But after Wittgenstein’s house was complete, he called his own creation “sickened.” He is quoted saying, “But primordial life, wild life striving to erupt into the open―that is lacking. And so you could say it isn’t healthy.” His sister Gretl’s nephew sold the house on the grounds that she never liked it. Wittgenstein’s other sister, Hermine, confessed to not wanting to live in it. Ludwig Wittgenstein’s obsession with perfection bore rotten fruit.

Creativity comes from chaotic energy. But left unchecked, the chaotic energy is a breeding ground for obsession, fixation, and compulsiveness. Constraints provide the structure that creativity needs in order to come into the real world. Think back to Professor Betty Flowers’s image of the madman—chaotic energy—and the judge—structure. Philosopher Friedrich Nietzsche writes in The Birth of Tragedy of a similar blend of halves to achieve balance: the Dionysian extremes of emotion, instinct, and spontaneity, and the Apollonian rationality, order, and reason.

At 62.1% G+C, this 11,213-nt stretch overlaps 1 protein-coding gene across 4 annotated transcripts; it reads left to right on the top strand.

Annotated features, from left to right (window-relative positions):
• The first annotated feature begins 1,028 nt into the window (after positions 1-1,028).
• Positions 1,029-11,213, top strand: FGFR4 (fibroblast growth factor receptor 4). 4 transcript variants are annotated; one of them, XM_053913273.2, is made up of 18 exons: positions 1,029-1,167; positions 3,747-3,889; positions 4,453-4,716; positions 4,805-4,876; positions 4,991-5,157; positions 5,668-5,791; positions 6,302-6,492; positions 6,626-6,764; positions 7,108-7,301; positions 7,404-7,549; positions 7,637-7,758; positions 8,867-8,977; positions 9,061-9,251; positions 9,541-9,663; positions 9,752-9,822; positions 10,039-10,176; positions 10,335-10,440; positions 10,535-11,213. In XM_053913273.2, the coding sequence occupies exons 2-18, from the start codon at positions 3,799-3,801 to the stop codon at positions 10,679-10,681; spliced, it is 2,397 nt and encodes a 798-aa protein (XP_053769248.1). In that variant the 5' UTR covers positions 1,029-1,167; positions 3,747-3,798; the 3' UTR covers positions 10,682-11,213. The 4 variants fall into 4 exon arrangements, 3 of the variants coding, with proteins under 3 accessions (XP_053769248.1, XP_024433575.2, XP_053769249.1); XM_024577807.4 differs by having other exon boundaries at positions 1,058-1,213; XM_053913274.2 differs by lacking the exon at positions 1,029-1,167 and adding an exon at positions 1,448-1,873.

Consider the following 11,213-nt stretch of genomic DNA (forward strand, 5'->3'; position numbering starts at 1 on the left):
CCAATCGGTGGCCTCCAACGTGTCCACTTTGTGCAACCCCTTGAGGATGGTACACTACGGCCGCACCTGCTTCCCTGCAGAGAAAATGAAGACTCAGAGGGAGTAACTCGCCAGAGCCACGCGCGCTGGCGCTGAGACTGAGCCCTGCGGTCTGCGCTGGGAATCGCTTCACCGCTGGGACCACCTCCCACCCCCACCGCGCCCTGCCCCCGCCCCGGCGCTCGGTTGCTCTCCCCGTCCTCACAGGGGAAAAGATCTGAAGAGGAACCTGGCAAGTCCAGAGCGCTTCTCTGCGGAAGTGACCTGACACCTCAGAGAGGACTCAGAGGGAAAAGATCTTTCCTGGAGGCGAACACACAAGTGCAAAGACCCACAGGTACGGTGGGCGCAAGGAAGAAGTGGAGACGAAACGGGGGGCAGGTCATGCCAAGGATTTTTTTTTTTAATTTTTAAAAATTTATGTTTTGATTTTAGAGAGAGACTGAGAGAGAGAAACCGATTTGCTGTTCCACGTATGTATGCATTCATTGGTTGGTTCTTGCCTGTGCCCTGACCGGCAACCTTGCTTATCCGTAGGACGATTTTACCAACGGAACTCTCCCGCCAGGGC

In Wittgenstein’s case, his practically infinite capabilities overcame his sense of constraints, allowing his chaotic side to run wild, unchecked by any realistic force except gravity, throwing the halves out of balance. Even though giving in to chaotic energy might feel good, it doesn’t necessarily make for better final work.

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